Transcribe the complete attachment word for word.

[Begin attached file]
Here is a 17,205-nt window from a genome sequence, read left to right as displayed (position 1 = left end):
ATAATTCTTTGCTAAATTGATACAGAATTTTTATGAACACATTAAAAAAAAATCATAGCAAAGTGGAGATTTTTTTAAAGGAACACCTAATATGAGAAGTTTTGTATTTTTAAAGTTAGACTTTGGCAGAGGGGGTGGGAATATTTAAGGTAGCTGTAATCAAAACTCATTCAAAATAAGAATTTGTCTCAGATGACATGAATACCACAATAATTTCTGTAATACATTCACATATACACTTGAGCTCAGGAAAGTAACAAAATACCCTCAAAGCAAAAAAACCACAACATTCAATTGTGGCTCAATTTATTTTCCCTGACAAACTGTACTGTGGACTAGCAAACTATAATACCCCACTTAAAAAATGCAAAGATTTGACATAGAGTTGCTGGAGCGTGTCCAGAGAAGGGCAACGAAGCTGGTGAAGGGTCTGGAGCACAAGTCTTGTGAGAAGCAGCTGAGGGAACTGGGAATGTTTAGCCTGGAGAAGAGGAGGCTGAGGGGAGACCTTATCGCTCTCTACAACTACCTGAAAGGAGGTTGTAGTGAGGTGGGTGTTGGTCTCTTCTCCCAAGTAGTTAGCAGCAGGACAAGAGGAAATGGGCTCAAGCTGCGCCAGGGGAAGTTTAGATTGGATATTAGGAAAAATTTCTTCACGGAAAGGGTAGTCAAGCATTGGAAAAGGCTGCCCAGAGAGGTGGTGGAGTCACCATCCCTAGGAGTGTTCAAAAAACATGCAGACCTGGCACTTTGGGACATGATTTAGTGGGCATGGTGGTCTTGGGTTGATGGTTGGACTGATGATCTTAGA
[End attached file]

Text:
Here is a 17,205-nt window from a genome sequence, read left to right as displayed (position 1 = left end):
ATAATTCTTTGCTAAATTGATACAGAATTTTTATGAACACATTAAAAAAAAATCATAGCAAAGTGGAGATTTTTTTAAAGGAACACCTAATATGAGAAGTTTTGTATTTTTAAAGTTAGACTTTGGCAGAGGGGGTGGGAATATTTAAGGTAGCTGTAATCAAAACTCATTCAAAATAAGAATTTGTCTCAGATGACATGAATACCACAATAATTTCTGTAATACATTCACATATACACTTGAGCTCAGGAAAGTAACAAAATACCCTCAAAGCAAAAAAACCACAACATTCAATTGTGGCTCAATTTATTTTCCCTGACAAACTGTACTGTGGACTAGCAAACTATAATACCCCACTTAAAAAATGCAAAGATTTGACATAGAGTTGCTGGAGCGTGTCCAGAGAAGGGCAACGAAGCTGGTGAAGGGTCTGGAGCACAAGTCTTGTGAGAAGCAGCTGAGGGAACTGGGAATGTTTAGCCTGGAGAAGAGGAGGCTGAGGGGAGACCTTATCGCTCTCTACAACTACCTGAAAGGAGGTTGTAGTGAGGTGGGTGTTGGTCTCTTCTCCCAAGTAGTTAGCAGCAGGACAAGAGGAAATGGGCTCAAGCTGCGCCAGGGGAAGTTTAGATTGGATATTAGGAAAAATTTCTTCACGGAAAGGGTAGTCAAGCATTGGAAAAGGCTGCCCAGAGAGGTGGTGGAGTCACCATCCCTAGGAGTGTTCAAAAAACATGCAGACCTGGCACTTTGGGACATGATTTAGTGGGCATGGTGGTCTTGGGTTGATGGTTGGACTGATGATCTTAGA